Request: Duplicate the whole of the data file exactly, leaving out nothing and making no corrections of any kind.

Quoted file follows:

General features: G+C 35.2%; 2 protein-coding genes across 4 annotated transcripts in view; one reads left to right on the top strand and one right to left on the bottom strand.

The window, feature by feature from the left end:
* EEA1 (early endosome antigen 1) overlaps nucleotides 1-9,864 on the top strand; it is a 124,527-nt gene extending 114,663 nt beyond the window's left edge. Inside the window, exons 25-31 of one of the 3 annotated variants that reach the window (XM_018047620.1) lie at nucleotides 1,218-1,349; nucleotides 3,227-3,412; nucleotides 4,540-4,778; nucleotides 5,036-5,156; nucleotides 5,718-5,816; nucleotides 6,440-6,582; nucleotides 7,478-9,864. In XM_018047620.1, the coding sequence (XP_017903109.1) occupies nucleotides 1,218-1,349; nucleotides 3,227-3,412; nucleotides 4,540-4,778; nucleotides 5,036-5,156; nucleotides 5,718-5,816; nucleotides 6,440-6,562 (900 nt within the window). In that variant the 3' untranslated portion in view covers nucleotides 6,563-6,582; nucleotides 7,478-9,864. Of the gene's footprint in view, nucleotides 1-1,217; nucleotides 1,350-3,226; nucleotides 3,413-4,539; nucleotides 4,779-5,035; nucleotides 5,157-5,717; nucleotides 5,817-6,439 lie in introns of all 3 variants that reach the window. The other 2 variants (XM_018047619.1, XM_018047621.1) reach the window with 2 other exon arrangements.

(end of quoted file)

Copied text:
General features: G+C 35.2%; 2 protein-coding genes across 4 annotated transcripts in view; one reads left to right on the top strand and one right to left on the bottom strand.

The window, feature by feature from the left end:
* EEA1 (early endosome antigen 1) overlaps nucleotides 1-9,864 on the top strand; it is a 124,527-nt gene extending 114,663 nt beyond the window's left edge. Inside the window, exons 25-31 of one of the 3 annotated variants that reach the window (XM_018047620.1) lie at nucleotides 1,218-1,349; nucleotides 3,227-3,412; nucleotides 4,540-4,778; nucleotides 5,036-5,156; nucleotides 5,718-5,816; nucleotides 6,440-6,582; nucleotides 7,478-9,864. In XM_018047620.1, the coding sequence (XP_017903109.1) occupies nucleotides 1,218-1,349; nucleotides 3,227-3,412; nucleotides 4,540-4,778; nucleotides 5,036-5,156; nucleotides 5,718-5,816; nucleotides 6,440-6,562 (900 nt within the window). In that variant the 3' untranslated portion in view covers nucleotides 6,563-6,582; nucleotides 7,478-9,864. Of the gene's footprint in view, nucleotides 1-1,217; nucleotides 1,350-3,226; nucleotides 3,413-4,539; nucleotides 4,779-5,035; nucleotides 5,157-5,717; nucleotides 5,817-6,439 lie in introns of all 3 variants that reach the window. The other 2 variants (XM_018047619.1, XM_018047621.1) reach the window with 2 other exon arrangements.